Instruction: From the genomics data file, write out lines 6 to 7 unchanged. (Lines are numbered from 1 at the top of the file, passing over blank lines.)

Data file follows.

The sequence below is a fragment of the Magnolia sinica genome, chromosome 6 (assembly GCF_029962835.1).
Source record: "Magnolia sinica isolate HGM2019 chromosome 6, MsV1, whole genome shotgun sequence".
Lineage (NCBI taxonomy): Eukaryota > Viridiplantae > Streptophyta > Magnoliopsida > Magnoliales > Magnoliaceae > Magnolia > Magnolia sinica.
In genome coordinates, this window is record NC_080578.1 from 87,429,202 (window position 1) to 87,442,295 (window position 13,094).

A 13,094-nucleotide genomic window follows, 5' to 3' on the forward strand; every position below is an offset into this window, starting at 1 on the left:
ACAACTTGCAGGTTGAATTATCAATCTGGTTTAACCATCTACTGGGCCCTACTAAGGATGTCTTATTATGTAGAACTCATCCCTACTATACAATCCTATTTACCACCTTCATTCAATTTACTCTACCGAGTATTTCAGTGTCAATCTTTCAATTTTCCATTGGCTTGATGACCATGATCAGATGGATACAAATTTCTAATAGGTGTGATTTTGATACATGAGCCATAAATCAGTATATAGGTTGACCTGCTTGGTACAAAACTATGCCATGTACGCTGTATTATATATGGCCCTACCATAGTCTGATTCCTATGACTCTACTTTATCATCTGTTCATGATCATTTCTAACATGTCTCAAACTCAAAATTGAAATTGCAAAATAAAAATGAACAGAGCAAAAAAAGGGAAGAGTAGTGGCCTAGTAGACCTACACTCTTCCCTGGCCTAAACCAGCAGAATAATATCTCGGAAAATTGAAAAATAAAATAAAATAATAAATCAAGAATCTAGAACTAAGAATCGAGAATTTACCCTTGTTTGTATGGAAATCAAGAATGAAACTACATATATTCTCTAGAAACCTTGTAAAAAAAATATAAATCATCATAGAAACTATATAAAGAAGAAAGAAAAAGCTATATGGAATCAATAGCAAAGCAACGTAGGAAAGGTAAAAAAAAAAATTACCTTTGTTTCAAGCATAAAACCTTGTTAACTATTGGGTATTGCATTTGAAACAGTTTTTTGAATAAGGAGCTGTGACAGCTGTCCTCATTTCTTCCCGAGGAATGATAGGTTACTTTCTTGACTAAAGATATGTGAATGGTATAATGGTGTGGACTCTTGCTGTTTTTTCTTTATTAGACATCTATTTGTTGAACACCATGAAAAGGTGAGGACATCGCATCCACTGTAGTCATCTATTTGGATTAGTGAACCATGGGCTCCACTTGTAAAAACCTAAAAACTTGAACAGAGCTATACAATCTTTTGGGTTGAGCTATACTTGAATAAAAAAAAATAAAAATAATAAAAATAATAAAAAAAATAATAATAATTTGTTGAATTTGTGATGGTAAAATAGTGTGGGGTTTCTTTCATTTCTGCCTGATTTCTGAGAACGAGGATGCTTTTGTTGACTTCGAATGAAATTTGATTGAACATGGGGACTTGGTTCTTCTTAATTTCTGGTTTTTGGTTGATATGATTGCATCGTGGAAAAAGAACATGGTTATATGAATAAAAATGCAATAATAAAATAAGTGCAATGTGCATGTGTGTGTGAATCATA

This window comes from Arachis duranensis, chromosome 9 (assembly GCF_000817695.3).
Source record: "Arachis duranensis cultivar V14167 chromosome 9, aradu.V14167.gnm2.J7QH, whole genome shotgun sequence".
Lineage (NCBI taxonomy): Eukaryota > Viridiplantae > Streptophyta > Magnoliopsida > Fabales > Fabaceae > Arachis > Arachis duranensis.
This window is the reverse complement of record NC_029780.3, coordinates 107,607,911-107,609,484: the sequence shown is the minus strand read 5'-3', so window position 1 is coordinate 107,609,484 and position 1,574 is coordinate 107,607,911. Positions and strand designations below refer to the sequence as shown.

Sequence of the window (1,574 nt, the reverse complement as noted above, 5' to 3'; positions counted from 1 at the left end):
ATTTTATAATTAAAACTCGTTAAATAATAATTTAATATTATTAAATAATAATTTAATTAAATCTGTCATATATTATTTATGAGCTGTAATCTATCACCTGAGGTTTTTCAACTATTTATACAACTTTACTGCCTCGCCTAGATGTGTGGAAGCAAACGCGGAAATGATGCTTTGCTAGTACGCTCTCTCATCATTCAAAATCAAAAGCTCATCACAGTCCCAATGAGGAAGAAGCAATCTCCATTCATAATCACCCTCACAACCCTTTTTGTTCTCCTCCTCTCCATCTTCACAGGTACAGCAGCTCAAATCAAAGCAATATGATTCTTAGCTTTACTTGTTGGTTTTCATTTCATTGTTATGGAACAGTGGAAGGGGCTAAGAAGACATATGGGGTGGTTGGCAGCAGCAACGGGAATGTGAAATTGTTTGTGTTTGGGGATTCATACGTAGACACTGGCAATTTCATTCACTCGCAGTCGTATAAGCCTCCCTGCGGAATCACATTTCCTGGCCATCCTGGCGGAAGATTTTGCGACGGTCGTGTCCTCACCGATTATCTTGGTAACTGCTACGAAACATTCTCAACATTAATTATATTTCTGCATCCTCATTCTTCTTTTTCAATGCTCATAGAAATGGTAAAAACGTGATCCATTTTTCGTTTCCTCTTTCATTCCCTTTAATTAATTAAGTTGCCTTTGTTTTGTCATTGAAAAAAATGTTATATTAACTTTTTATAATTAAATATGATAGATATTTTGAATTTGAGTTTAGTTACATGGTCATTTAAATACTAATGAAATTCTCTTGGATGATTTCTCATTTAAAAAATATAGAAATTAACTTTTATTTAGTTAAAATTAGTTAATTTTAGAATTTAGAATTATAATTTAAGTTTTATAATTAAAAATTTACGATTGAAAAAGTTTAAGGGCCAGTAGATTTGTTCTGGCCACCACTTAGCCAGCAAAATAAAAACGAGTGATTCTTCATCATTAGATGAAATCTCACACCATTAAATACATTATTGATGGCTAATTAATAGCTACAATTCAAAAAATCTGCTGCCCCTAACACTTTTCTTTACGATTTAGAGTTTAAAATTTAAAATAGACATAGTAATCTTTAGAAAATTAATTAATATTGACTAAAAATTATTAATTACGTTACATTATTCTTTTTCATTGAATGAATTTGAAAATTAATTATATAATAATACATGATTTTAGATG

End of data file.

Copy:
ACAACTTGCAGGTTGAATTATCAATCTGGTTTAACCATCTACTGGGCCCTACTAAGGATGTCTTATTATGTAGAACTCATCCCTACTATACAATCCTATTTACCACCTTCATTCAATTTACTCTACCGAGTATTTCAGTGTCAATCTTTCAATTTTCCATTGGCTTGATGACCATGATCAGATGGATACAAATTTCTAATAGGTGTGATTTTGATACATGAGCCATAAATCAGTATATAGGTTGACCTGCTTGGTACAAAACTATGCCATGTACGCTGTATTATATATGGCCCTACCATAGTCTGATTCCTATGACTCTACTTTATCATCTGTTCATGATCATTTCTAACATGTCTCAAACTCAAAATTGAAATTGCAAAATAAAAATGAACAGAGCAAAAAAAGGGAAGAGTAGTGGCCTAGTAGACCTACACTCTTCCCTGGCCTAAACCAGCAGAATAATATCTCGGAAAATTGAAAAATAAAATAAAATAATAAATCAAGAATCTAGAACTAAGAATCGAGAATTTACCCTTGTTTGTATGGAAATCAAGAATGAAACTACATATATTCTCTAGAAACCTTGTAAAAAAAATATAAATCATCATAGAAACTATATAAAGAAGAAAGAAAAAGCTATATGGAATCAATAGCAAAGCAACGTAGGAAAGGTAAAAAAAAAAATTACCTTTGTTTCAAGCATAAAACCTTGTTAACTATTGGGTATTGCATTTGAAACAGTTTTTTGAATAAGGAGCTGTGACAGCTGTCCTCATTTCTTCCCGAGGAATGATAGGTTACTTTCTTGACTAAAGATATGTGAATGGTATAATGGTGTGGACTCTTGCTGTTTTTTCTTTATTAGACATCTATTTGTTGAACACCATGAAAAGGTGAGGACATCGCATCCACTGTAGTCATCTATTTGGATTAGTGAACCATGGGCTCCACTTGTAAAAACCTAAAAACTTGAACAGAGCTATACAATCTTTTGGGTTGAGCTATACTTGAATAAAAAAAAATAAAAATAATAAAAATAATAAAAAAAATAATAATAATTTGTTGAATTTGTGATGGTAAAATAGTGTGGGGTTTCTTTCATTTCTGCCTGATTTCTGAGAACGAGGATGCTTTTGTTGACTTCGAATGAAATTTGATTGAACATGGGGACTTGGTTCTTCTTAATTTCTGGTTTTTGGTTGATATGATTGCATCGTGGAAAAAGAACATGGTTATATGAATAAAAATGCAATAATAAAATAAGTGCAATGTGCATGTGTGTGTGAATCATA

This window comes from Arachis duranensis, chromosome 9 (assembly GCF_000817695.3).